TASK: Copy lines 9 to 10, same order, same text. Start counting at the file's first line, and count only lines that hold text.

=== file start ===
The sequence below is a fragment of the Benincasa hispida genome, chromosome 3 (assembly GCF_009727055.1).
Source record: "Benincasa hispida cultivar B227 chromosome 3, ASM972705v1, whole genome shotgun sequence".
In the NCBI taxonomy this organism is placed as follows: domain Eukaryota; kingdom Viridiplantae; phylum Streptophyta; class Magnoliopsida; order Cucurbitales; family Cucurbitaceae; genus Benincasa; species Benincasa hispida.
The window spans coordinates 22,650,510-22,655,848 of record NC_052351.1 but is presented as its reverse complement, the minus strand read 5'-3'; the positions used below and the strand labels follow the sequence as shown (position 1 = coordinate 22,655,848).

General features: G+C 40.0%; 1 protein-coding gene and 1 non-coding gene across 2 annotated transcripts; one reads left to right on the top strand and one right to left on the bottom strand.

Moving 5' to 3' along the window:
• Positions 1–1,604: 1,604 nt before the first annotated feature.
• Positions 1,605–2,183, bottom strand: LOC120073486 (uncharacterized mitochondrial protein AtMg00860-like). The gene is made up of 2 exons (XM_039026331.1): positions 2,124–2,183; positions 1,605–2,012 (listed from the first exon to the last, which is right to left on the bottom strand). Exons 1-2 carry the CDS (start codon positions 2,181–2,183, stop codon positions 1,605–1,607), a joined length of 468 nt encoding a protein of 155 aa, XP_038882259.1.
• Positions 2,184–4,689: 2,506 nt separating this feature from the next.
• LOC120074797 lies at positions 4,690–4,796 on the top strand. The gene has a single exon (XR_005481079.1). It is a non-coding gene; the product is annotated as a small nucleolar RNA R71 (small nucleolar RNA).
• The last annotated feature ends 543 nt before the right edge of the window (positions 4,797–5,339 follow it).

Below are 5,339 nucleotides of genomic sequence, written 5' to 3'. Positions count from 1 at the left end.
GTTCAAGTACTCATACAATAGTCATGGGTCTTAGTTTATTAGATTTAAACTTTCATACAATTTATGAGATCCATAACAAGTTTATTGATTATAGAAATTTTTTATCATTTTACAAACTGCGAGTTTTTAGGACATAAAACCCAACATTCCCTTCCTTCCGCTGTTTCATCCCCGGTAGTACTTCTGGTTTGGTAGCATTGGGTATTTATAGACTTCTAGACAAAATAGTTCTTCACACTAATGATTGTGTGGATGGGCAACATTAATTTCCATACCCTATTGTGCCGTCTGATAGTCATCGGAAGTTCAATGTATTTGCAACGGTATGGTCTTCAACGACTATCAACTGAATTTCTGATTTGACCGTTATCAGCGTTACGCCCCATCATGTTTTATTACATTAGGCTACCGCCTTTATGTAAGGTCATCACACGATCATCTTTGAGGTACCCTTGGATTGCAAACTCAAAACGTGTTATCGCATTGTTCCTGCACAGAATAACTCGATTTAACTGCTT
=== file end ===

• Positions 2,184–4,689: 2,506 nt separating this feature from the next.
• LOC120074797 lies at positions 4,690–4,796 on the top strand. The gene has a single exon (XR_005481079.1). It is a non-coding gene; the product is annotated as a small nucleolar RNA R71 (small nucleolar RNA).